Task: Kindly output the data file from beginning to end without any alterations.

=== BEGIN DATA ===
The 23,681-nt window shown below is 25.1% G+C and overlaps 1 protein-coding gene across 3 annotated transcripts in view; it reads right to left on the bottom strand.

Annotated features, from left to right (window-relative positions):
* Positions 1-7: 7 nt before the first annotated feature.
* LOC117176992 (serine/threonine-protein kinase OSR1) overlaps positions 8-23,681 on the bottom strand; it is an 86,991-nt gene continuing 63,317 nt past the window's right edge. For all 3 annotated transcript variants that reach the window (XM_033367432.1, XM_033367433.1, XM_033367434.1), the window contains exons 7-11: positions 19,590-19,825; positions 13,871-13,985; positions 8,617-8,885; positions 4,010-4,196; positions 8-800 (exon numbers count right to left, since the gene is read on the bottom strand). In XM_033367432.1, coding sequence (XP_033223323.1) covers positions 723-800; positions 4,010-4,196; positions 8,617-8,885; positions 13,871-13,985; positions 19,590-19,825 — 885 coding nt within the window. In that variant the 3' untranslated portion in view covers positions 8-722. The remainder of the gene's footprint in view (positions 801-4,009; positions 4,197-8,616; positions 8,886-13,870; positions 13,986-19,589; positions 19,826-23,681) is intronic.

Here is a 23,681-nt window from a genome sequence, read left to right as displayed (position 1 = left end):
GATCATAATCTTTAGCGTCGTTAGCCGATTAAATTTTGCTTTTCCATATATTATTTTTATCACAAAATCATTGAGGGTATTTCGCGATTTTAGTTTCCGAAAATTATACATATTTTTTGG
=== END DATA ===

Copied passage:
The 23,681-nt window shown below is 25.1% G+C and overlaps 1 protein-coding gene across 3 annotated transcripts in view; it reads right to left on the bottom strand.

Annotated features, from left to right (window-relative positions):
* Positions 1-7: 7 nt before the first annotated feature.
* LOC117176992 (serine/threonine-protein kinase OSR1) overlaps positions 8-23,681 on the bottom strand; it is an 86,991-nt gene continuing 63,317 nt past the window's right edge. For all 3 annotated transcript variants that reach the window (XM_033367432.1, XM_033367433.1, XM_033367434.1), the window contains exons 7-11: positions 19,590-19,825; positions 13,871-13,985; positions 8,617-8,885; positions 4,010-4,196; positions 8-800 (exon numbers count right to left, since the gene is read on the bottom strand). In XM_033367432.1, coding sequence (XP_033223323.1) covers positions 723-800; positions 4,010-4,196; positions 8,617-8,885; positions 13,871-13,985; positions 19,590-19,825 — 885 coding nt within the window. In that variant the 3' untranslated portion in view covers positions 8-722. The remainder of the gene's footprint in view (positions 801-4,009; positions 4,197-8,616; positions 8,886-13,870; positions 13,986-19,589; positions 19,826-23,681) is intronic.

Here is a 23,681-nt window from a genome sequence, read left to right as displayed (position 1 = left end):
GATCATAATCTTTAGCGTCGTTAGCCGATTAAATTTTGCTTTTCCATATATTATTTTTATCACAAAATCATTGAGGGTATTTCGCGATTTTAGTTTCCGAAAATTATACATATTTTTTGG